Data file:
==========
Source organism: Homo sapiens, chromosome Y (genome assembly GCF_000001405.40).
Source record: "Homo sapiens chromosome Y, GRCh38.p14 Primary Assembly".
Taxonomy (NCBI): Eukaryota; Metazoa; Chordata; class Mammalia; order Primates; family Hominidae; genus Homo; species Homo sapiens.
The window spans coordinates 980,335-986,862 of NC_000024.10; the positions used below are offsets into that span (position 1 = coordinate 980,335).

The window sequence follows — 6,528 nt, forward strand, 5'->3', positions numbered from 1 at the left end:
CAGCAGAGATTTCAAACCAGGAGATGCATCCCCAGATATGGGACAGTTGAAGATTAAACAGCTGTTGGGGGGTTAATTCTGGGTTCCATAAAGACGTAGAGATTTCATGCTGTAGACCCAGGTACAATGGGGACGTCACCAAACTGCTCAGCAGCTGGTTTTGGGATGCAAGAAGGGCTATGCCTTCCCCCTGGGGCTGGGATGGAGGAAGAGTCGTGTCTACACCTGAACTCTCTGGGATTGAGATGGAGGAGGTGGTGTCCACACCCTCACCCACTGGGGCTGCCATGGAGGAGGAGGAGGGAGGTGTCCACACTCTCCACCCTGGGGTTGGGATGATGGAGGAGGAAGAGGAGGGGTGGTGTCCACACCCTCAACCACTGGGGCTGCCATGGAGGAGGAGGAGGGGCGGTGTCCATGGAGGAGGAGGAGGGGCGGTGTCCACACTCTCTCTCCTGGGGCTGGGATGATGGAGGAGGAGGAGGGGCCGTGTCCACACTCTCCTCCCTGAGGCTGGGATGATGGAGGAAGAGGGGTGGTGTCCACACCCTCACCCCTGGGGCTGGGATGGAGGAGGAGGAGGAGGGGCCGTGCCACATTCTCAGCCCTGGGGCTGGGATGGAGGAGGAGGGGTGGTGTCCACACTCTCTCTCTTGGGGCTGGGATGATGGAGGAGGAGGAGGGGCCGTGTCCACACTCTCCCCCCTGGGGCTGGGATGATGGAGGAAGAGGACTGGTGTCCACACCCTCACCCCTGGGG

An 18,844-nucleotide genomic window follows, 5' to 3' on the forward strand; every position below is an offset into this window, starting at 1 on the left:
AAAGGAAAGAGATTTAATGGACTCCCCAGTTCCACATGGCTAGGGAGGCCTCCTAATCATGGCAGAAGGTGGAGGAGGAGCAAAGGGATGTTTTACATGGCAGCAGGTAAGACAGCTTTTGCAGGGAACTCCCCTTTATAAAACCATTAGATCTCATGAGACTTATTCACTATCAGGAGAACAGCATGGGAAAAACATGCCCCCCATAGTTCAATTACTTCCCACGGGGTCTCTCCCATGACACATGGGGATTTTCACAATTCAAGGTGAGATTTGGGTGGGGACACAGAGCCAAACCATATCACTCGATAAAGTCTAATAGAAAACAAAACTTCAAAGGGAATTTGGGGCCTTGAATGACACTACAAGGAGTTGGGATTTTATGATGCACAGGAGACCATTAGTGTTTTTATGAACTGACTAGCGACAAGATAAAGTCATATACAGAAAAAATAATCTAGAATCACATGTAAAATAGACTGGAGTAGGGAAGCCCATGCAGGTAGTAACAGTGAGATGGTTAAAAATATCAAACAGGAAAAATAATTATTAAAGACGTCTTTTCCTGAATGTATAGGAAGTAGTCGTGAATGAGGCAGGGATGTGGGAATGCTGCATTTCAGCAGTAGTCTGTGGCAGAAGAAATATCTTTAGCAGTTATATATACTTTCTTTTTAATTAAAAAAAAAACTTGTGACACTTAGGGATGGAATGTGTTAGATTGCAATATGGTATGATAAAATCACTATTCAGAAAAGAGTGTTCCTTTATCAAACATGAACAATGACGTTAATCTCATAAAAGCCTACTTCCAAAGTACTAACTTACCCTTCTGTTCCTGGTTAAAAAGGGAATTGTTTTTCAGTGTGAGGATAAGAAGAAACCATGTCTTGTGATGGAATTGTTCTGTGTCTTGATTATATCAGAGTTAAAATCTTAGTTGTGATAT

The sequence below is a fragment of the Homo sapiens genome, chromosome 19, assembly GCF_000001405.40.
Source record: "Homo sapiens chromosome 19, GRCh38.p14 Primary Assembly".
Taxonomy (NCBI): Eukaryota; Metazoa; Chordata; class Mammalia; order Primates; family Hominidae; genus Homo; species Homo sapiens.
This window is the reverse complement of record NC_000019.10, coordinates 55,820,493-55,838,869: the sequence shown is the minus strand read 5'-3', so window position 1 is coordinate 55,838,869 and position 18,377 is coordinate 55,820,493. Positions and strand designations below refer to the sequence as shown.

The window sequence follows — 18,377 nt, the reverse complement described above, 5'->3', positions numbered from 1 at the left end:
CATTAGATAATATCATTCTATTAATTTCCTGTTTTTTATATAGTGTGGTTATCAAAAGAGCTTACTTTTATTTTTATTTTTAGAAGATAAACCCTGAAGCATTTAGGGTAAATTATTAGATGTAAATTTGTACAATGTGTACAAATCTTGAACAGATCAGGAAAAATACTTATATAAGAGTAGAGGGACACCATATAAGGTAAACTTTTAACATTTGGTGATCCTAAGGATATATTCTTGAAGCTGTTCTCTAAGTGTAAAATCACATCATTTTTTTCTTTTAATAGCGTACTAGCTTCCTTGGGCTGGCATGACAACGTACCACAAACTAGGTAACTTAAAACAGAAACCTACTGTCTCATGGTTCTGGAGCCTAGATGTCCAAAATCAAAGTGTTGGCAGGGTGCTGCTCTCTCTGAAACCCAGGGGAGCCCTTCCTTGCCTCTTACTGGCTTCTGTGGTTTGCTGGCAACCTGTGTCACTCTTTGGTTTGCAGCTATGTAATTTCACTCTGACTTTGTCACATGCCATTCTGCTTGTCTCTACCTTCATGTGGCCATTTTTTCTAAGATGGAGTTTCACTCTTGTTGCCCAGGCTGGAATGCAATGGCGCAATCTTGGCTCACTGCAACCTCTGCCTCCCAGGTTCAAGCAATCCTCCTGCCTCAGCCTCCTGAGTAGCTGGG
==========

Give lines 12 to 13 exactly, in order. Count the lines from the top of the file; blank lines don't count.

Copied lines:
This window is the reverse complement of record NC_000019.10, coordinates 55,820,493-55,838,869: the sequence shown is the minus strand read 5'-3', so window position 1 is coordinate 55,838,869 and position 18,377 is coordinate 55,820,493. Positions and strand designations below refer to the sequence as shown.

The window sequence follows — 18,377 nt, the reverse complement described above, 5'->3', positions numbered from 1 at the left end: